Acts Chapters 16 & 17 in Full Technicolour
by Eitan Shiskoff, Executive Director, Tents of Mercy Network
|Eitan sharing in the synagogue at Berea|
I was humbled by the entire scene, knowing that there's no longer a minyan in the town (the requisite 10 Jews needed to conduct a prayer service), and that this ancient house of prayer seldom hears the Hebrew that rang here until the Holocaust. As part of the Jewish people, and as a spiritual descendant of those Bereans who became Messianic Jews twenty centuries ago, I sang the Sh'ma (Deuteronomy 6:4), declaring "Hear O Israel, the Lord your God, the Lord is one." The words still hung in the air as an Israeli tour guide entered with a group from Israel, to show them the synagogue site.
|Together in the synagogue|
The next day I found myself in Philippi, a massive archaeological site, preserving the city — called the "foremost city of that part of Macedonia" in Acts 16:12. What moved me the most was not the Greek columns, nor the amphitheater, but the small cavity in one hillside that had been a jail. In this jail Paul and Silas sang midnight praises to God after being locked in chains. I thought, "What radically dedicated men these were. They gave up their freedom for the sake of the gospel of Yeshua. It was, for them, a joyful fate to be beaten with rods and put in stocks while their wounds still bled.
At the entrance to the Philippian jail I stood with a pastor from Thessaloniki, whose name, appropriately, is Pablos — the Greek version of Paul. Many members of his congregation have been persecuted by their Greek Orthodox families. There are churches in modern Greece that preach the gospel, bring Greeks to personal faith in Jesus, and disciple in the fullness of God's Spirit. However, these churches are considered hereticical by the majority of the dominant, state-supported Orthodox religion. Like Paul and Silas, this does not stop them.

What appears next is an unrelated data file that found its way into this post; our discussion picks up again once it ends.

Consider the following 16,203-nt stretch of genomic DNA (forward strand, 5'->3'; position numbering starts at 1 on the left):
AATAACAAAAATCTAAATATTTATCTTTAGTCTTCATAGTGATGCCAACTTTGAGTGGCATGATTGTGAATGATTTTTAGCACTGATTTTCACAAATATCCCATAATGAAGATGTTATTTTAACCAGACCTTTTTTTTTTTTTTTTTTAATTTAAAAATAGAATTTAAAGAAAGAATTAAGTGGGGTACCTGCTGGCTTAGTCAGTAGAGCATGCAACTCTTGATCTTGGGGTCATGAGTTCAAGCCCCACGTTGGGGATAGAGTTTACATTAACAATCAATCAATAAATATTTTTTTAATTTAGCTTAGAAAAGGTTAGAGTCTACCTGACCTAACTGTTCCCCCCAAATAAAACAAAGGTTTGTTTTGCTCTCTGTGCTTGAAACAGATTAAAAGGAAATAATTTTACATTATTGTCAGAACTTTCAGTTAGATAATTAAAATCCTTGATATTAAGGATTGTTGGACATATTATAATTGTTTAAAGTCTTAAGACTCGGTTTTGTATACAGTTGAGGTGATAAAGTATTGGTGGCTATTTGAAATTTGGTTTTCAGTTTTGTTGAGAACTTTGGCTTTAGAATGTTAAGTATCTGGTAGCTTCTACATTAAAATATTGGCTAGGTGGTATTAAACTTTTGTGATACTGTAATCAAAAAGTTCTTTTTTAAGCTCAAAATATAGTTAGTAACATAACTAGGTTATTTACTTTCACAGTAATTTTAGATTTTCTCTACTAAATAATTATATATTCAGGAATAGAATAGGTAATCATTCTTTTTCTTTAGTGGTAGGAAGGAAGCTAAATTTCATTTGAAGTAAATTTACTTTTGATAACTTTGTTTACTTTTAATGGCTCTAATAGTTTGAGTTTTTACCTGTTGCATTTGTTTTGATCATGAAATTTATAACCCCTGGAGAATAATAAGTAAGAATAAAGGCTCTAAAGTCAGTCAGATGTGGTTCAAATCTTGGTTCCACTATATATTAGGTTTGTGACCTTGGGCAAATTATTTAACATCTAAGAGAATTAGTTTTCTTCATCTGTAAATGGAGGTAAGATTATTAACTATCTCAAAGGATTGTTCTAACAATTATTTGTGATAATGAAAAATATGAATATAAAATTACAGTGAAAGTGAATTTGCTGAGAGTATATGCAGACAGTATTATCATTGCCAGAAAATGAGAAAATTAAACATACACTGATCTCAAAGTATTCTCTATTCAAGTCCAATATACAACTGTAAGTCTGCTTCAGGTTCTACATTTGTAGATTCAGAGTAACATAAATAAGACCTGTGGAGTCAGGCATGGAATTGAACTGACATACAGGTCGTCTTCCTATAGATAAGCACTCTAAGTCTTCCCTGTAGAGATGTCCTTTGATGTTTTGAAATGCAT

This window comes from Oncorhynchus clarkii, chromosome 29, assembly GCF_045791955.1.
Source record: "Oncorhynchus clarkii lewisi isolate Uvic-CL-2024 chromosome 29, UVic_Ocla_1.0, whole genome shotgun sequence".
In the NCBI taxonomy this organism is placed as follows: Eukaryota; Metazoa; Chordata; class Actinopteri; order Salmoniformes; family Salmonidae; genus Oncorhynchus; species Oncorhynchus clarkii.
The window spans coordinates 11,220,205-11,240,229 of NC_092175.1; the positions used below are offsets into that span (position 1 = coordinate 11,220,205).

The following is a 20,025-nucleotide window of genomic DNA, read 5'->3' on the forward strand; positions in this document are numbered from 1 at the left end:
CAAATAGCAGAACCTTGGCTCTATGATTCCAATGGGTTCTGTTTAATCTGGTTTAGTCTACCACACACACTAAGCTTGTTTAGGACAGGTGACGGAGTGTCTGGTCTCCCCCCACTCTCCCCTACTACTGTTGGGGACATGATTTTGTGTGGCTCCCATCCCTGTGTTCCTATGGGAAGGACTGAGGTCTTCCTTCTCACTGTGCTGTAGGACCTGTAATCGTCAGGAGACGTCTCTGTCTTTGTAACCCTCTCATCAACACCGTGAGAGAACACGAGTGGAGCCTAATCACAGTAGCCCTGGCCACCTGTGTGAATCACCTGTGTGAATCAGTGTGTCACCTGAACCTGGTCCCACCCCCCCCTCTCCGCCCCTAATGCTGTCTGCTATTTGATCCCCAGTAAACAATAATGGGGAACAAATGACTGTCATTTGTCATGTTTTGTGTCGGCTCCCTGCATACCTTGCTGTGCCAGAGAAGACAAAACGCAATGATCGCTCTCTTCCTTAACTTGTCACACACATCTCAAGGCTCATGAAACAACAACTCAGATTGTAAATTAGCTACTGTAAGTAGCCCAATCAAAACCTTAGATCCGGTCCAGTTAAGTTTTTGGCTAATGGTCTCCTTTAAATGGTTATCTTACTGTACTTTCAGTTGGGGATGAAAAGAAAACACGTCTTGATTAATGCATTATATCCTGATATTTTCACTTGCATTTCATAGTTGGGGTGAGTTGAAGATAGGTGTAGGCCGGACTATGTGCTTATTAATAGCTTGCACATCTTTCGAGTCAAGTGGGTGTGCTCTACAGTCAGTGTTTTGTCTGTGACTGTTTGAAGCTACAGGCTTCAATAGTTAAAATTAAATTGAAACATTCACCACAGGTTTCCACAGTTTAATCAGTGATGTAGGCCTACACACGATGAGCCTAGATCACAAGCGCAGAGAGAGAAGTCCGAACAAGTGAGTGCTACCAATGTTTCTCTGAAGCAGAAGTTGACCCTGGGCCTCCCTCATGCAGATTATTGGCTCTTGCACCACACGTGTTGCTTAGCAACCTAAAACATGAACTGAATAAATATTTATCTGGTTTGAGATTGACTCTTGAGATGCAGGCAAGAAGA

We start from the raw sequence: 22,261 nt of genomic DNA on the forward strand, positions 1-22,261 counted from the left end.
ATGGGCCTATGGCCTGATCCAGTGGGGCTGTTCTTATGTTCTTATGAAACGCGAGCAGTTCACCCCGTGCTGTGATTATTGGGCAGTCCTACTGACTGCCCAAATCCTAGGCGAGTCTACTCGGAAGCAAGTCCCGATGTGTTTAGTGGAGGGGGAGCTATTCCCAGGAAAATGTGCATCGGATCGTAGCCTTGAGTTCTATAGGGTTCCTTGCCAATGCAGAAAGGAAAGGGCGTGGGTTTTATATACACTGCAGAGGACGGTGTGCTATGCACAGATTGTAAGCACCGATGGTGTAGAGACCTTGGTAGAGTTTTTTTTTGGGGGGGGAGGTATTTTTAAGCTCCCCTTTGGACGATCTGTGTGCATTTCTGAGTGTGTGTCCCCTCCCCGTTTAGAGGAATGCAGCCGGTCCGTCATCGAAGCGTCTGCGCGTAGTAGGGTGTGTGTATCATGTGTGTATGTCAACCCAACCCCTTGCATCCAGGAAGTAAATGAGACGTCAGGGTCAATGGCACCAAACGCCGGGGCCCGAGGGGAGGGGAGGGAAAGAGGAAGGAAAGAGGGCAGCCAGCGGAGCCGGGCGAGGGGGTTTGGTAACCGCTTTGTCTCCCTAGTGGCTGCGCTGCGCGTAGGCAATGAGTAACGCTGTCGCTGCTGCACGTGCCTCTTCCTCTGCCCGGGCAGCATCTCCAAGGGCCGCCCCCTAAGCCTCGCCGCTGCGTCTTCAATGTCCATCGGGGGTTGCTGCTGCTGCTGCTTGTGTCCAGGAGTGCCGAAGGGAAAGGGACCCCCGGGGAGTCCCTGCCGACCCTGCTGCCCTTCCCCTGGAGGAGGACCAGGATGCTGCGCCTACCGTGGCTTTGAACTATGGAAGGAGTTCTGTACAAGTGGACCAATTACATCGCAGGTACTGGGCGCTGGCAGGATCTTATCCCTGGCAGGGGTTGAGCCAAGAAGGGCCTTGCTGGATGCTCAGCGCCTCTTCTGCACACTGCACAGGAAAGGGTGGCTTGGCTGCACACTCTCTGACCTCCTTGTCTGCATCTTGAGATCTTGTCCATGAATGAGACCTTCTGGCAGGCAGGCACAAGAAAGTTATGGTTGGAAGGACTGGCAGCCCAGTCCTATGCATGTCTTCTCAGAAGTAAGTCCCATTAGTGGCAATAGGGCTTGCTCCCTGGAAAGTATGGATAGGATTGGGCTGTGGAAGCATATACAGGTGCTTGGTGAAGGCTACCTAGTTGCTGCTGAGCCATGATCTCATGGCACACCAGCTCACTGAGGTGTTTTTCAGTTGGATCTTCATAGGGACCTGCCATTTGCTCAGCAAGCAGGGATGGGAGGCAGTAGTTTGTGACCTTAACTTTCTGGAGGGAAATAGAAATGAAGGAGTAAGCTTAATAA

|At the entrance of the Philippian jail|
It was my memorable privilege to spend three days with this man of God, his family, and his flock. From celebrating Erev Shabbat (the festive meal inaugurating Shabbat on Friday evening) to a well-received two part series I titled "The Prophets and the Apostles," the Apostolic Church of Thessaloniki won my heart. Their eagerness to embrace Israel, myself as a representative of the Messianic movement of indigenous congregations in the land, and a dear sister — Greta — whose 30 years of intercession helped build this bridge between local believers in Israel and Greece.
On the last night, Pastor Pablos followed my message with a call to repentance over the Thessalonian betrayal of some 53,000 Greek Jews who were taken to the Nazi death camps via city cooperation. The church members came forward, heads bowed, to proclaim their anguished regret for that sin. Then their shepherd extended his hand to me, desiring a sincere covenant of friendship between us, our congregations, and our national communities of faith. I have seldom seen such sincerity and genuine humility. This desire for mutual strengthening at such a tense time in history is nothing short of a sign and a wonder.
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